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Congruence of epicuticular hydrocarbons and tarsal secretions as a principle in beetles

Abstract

Within beetles, those species that are adapted to life on plants have developed widened tarsi with specialised hairy attachment structures. The capability to adhere to smooth surfaces is based on a liquid film on the surface of these structures, the composition of which is similar to the cuticular lipids. By means of a cluster analysis based on chemical similarities between samples obtained from tarsi or elytra of 35 species using solid phase microextraction, the present study strongly suggests that this chemical congruence is a principle in beetles. This supports the idea of tarsal liquids being part of the cuticular lipid layer and contributes to the understanding of liquid-mediated attachment systems.

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Acknowledgments

We would like to thank Stefan Lamm, Christan Hamm, Johannes Gowin and Christian Hanner for helping with the collection of data. Donation of beetles by Hannelore Baudendistel, Ulrike Füssel, Joseph K. Müller and Monika Hilker are greatly appreciated. We also are grateful for the help of Alois Herzig at the Biologische Station Illmitz, where some of the beetles were collected. Furthermore, Wolfgang Pankow and Christian Maus helped with the determination of some species and two anonymous reviewers provided comments on an earlier draft of the paper.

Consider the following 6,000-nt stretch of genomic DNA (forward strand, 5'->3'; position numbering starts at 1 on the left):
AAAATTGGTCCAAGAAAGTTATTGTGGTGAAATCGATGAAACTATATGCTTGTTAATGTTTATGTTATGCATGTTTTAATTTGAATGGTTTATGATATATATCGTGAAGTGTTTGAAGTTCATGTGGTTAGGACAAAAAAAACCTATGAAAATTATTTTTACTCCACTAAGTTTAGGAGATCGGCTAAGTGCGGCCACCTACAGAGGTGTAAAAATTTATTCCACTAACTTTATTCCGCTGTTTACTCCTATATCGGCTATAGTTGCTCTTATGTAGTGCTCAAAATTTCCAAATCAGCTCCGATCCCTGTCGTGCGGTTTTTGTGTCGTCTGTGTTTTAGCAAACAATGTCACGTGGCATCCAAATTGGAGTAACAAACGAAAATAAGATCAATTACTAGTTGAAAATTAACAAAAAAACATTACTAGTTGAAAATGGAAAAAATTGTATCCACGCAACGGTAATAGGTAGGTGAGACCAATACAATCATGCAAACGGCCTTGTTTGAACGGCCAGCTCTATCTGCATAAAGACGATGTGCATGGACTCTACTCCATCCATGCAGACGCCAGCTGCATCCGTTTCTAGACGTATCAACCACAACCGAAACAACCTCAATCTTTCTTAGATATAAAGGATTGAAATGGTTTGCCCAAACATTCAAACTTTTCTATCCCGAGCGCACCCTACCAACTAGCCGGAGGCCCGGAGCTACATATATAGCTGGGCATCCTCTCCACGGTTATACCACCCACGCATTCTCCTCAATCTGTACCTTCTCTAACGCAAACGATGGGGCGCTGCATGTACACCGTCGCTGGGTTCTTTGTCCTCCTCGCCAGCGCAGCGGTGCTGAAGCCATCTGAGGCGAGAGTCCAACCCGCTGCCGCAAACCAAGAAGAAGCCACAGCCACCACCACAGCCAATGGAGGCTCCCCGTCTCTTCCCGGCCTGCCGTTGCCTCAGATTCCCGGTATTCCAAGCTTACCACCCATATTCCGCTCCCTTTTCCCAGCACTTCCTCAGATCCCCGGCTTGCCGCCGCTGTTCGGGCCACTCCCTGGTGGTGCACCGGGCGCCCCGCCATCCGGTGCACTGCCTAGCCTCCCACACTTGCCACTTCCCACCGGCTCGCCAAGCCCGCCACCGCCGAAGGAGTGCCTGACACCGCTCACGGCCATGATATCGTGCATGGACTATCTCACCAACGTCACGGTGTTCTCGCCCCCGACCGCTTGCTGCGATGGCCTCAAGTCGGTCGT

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Correspondence to Stefanie F. Geiselhardt.

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49_2011_77_MOESM1_ESM.xls

Species used in the cluster analysis with chemical composition of SPME samples of elytra (E) and tarsi (T; mediane; % total peak area). Collection site is given at the bottom of the table (XLS 468 kb)

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Geiselhardt, S.F., Geiselhardt, S. & Peschke, K. Congruence of epicuticular hydrocarbons and tarsal secretions as a principle in beetles. Chemoecology 21, 181 (2011). https://doi.org/10.1007/s00049-011-0077-3

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  • DOI: https://doi.org/10.1007/s00049-011-0077-3

Keywords

  • Coleoptera
  • Cuticular hydrocarbons
  • Tarsal secretion
  • Cluster analysis
  • Adhesion
  • SPME